Government is back. Not as much as supporters want, too much for the likes of its enemies. But after 40 years of dominance of small-government economic orthodoxy, more active, more interventionist, more engaged government is characterising much of the Western world, courtesy of the pandemic, the climate emergency and what will increasingly become a worker crisis.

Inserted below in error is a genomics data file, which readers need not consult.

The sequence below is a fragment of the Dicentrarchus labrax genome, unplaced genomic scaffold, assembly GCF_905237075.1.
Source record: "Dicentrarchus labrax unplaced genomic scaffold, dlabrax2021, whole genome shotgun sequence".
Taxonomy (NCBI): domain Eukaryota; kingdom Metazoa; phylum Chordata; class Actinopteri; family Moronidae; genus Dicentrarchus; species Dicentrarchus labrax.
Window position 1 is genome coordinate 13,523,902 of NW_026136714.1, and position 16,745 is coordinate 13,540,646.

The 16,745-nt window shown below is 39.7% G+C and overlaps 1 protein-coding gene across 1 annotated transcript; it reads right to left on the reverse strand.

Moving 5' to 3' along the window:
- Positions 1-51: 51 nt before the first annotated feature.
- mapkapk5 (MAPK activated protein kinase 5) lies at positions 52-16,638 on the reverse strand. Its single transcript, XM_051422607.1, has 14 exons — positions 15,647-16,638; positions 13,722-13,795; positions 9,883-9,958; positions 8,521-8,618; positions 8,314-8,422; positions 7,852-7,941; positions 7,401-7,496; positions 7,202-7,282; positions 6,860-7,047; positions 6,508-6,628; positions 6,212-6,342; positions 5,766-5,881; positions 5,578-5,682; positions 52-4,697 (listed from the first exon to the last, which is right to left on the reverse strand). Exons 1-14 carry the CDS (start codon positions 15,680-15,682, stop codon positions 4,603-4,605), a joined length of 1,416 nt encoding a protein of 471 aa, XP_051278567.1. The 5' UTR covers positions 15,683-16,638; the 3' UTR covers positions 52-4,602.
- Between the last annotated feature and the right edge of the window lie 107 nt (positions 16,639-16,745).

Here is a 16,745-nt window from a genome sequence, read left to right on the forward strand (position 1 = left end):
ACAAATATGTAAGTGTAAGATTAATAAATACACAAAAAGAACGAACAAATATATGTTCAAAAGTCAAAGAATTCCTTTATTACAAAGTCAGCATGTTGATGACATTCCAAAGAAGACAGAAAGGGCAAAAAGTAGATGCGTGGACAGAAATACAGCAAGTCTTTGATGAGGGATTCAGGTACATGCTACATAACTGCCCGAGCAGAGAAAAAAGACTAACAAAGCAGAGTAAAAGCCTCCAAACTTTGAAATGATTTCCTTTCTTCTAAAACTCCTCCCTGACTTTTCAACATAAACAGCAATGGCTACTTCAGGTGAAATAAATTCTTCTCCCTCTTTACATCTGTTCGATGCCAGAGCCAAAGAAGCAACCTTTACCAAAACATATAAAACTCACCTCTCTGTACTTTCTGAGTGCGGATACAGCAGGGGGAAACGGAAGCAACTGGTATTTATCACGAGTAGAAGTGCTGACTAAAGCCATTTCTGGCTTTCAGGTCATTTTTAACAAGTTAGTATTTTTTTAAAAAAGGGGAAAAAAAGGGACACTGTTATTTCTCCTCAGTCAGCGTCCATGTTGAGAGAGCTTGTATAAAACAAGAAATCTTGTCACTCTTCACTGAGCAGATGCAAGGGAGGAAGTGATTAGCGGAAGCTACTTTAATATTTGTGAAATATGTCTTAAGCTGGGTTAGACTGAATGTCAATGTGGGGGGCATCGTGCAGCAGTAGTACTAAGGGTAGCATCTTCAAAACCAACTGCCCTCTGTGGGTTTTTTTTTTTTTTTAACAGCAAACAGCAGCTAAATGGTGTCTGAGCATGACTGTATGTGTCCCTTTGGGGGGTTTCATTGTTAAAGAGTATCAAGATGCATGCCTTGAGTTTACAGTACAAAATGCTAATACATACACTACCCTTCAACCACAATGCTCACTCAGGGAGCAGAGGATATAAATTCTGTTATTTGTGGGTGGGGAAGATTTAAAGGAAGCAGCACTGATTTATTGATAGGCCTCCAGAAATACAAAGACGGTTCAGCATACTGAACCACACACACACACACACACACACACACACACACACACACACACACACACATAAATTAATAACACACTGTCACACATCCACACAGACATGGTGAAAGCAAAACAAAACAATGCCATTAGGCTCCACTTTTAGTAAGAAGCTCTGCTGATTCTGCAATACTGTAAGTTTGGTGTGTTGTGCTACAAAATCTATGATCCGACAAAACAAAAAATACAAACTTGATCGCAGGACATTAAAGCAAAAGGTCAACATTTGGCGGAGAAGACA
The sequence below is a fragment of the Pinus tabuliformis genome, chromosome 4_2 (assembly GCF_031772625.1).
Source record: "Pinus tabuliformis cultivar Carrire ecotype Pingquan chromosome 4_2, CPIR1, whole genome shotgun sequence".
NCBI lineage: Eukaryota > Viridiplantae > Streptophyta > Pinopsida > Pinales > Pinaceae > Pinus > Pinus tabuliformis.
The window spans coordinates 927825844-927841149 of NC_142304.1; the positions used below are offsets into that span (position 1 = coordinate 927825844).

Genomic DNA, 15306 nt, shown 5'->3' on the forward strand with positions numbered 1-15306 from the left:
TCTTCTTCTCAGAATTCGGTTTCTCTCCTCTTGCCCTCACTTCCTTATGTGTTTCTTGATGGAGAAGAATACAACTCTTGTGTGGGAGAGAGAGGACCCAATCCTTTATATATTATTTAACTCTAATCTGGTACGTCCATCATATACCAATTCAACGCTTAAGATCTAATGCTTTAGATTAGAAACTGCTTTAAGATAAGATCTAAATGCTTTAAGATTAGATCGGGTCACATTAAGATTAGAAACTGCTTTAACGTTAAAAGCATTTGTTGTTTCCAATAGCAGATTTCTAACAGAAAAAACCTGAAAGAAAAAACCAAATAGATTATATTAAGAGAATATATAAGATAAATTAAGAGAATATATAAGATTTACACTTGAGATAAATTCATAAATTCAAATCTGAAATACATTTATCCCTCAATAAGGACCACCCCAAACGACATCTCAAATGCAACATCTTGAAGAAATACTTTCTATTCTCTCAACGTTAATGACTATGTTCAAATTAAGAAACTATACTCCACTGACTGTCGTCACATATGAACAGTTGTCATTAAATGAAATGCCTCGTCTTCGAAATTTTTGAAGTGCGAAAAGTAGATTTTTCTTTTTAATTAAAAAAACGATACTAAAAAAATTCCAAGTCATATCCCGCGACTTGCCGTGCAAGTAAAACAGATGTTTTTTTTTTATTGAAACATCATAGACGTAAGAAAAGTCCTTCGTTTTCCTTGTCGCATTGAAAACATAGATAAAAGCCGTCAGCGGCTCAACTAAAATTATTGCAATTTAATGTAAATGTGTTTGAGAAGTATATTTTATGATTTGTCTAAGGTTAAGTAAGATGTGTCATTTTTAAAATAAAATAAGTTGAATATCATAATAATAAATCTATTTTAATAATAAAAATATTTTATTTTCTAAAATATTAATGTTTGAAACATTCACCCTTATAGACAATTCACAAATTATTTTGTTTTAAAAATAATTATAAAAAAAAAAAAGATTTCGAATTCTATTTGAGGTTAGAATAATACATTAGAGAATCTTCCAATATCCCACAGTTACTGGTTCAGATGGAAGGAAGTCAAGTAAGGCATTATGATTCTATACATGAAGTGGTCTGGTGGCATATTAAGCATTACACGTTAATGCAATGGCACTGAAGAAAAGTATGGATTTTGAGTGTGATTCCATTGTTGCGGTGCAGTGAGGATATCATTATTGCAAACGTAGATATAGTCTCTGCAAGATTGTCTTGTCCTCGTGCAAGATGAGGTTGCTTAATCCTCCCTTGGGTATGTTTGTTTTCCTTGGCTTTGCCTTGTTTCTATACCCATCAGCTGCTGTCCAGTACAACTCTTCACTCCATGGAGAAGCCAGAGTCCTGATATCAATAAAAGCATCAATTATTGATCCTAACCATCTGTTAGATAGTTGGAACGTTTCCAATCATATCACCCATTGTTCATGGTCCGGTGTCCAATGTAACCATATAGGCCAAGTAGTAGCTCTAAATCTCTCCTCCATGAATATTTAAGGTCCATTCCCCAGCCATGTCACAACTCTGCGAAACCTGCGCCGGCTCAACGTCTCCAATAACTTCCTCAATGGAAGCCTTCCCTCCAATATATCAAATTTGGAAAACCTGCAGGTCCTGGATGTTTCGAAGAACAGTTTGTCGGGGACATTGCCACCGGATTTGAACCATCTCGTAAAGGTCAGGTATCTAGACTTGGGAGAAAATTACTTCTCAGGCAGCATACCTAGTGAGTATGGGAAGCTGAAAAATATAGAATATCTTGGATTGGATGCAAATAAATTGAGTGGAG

Now, to be strictly accurate, the ‘small government’ thinking that has marked Western, and especially Anglophone, economics since the 1980s was never quite what it said on the label. In the home of neoliberalism, the proportion of US federal government spending to GDP was around 35 per cent of GDP in the early Reagan years. Reagan, the purported paragon of free-market reform, followed by George H.W. Bush, pushed that level a lot higher. Clinton lowered it again, then George W. Bush pushed it a lot higher again, before Obama pushed it lower again (seeing a pattern here?). It was at 38 per cent of GDP during the Trump years, but dipped to 36 per cent just before the pandemic spiked spending into the stratosphere. Since then it’s come back down, but it’s still around 37 per cent.
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